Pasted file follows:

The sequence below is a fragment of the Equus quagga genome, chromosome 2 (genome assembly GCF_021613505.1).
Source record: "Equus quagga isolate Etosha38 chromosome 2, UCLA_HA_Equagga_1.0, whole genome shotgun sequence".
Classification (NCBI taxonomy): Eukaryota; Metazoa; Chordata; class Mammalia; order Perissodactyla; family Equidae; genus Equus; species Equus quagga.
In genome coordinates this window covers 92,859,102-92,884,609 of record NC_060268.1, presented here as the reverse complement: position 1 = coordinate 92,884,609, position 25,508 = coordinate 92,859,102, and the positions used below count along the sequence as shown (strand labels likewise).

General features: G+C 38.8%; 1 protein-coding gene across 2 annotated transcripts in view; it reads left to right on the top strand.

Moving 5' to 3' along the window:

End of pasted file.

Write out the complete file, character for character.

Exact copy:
The sequence below is a fragment of the Equus quagga genome, chromosome 2 (genome assembly GCF_021613505.1).
Source record: "Equus quagga isolate Etosha38 chromosome 2, UCLA_HA_Equagga_1.0, whole genome shotgun sequence".
Classification (NCBI taxonomy): Eukaryota; Metazoa; Chordata; class Mammalia; order Perissodactyla; family Equidae; genus Equus; species Equus quagga.
In genome coordinates this window covers 92,859,102-92,884,609 of record NC_060268.1, presented here as the reverse complement: position 1 = coordinate 92,884,609, position 25,508 = coordinate 92,859,102, and the positions used below count along the sequence as shown (strand labels likewise).

General features: G+C 38.8%; 1 protein-coding gene across 2 annotated transcripts in view; it reads left to right on the top strand.

Moving 5' to 3' along the window: